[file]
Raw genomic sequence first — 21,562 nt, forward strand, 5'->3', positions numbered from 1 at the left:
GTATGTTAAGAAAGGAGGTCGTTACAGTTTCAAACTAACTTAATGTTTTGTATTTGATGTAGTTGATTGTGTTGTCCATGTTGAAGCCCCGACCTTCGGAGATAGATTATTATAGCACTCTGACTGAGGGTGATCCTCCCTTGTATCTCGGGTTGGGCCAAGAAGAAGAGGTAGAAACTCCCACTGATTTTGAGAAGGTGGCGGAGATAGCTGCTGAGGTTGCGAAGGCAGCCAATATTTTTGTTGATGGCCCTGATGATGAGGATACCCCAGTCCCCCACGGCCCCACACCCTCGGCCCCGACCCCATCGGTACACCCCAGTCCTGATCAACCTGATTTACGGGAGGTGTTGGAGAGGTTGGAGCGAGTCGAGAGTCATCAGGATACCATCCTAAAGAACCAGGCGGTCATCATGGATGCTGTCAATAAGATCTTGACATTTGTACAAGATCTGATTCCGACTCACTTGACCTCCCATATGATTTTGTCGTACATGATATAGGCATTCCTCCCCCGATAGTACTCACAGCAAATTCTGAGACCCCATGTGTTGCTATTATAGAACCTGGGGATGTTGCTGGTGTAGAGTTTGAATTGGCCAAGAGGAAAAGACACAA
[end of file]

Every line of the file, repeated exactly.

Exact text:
Raw genomic sequence first — 21,562 nt, forward strand, 5'->3', positions numbered from 1 at the left:
GTATGTTAAGAAAGGAGGTCGTTACAGTTTCAAACTAACTTAATGTTTTGTATTTGATGTAGTTGATTGTGTTGTCCATGTTGAAGCCCCGACCTTCGGAGATAGATTATTATAGCACTCTGACTGAGGGTGATCCTCCCTTGTATCTCGGGTTGGGCCAAGAAGAAGAGGTAGAAACTCCCACTGATTTTGAGAAGGTGGCGGAGATAGCTGCTGAGGTTGCGAAGGCAGCCAATATTTTTGTTGATGGCCCTGATGATGAGGATACCCCAGTCCCCCACGGCCCCACACCCTCGGCCCCGACCCCATCGGTACACCCCAGTCCTGATCAACCTGATTTACGGGAGGTGTTGGAGAGGTTGGAGCGAGTCGAGAGTCATCAGGATACCATCCTAAAGAACCAGGCGGTCATCATGGATGCTGTCAATAAGATCTTGACATTTGTACAAGATCTGATTCCGACTCACTTGACCTCCCATATGATTTTGTCGTACATGATATAGGCATTCCTCCCCCGATAGTACTCACAGCAAATTCTGAGACCCCATGTGTTGCTATTATAGAACCTGGGGATGTTGCTGGTGTAGAGTTTGAATTGGCCAAGAGGAAAAGACACAA